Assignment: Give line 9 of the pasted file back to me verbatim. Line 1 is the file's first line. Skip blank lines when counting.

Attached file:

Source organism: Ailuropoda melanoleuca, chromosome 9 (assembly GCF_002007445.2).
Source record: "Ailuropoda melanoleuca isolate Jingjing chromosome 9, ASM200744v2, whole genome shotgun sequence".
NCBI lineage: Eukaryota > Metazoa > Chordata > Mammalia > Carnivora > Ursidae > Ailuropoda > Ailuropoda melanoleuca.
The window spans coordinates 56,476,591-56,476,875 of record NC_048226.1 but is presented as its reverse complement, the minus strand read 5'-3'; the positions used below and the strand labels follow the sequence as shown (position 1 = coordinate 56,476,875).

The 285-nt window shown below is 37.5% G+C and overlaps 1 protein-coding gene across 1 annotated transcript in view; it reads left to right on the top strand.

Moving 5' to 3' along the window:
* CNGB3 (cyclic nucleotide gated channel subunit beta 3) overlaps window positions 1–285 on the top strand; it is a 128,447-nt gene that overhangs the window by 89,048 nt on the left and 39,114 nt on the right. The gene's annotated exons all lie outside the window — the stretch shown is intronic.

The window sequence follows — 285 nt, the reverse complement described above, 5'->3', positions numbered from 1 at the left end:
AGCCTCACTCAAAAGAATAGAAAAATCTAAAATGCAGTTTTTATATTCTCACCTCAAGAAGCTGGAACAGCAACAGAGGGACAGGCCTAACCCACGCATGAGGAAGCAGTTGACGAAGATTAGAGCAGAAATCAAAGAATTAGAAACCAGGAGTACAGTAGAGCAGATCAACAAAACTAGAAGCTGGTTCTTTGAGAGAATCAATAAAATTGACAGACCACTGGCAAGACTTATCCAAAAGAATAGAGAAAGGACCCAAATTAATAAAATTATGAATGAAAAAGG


AGCCTCACTCAAAAGAATAGAAAAATCTAAAATGCAGTTTTTATATTCTCACCTCAAGAAGCTGGAACAGCAACAGAGGGACAGGCCTAACCCACGCATGAGGAAGCAGTTGACGAAGATTAGAGCAGAAATCAAAGAATTAGAAACCAGGAGTACAGTAGAGCAGATCAACAAAACTAGAAGCTGGTTCTTTGAGAGAATCAATAAAATTGACAGACCACTGGCAAGACTTATCCAAAAGAATAGAGAAAGGACCCAAATTAATAAAATTATGAATGAAAAAGG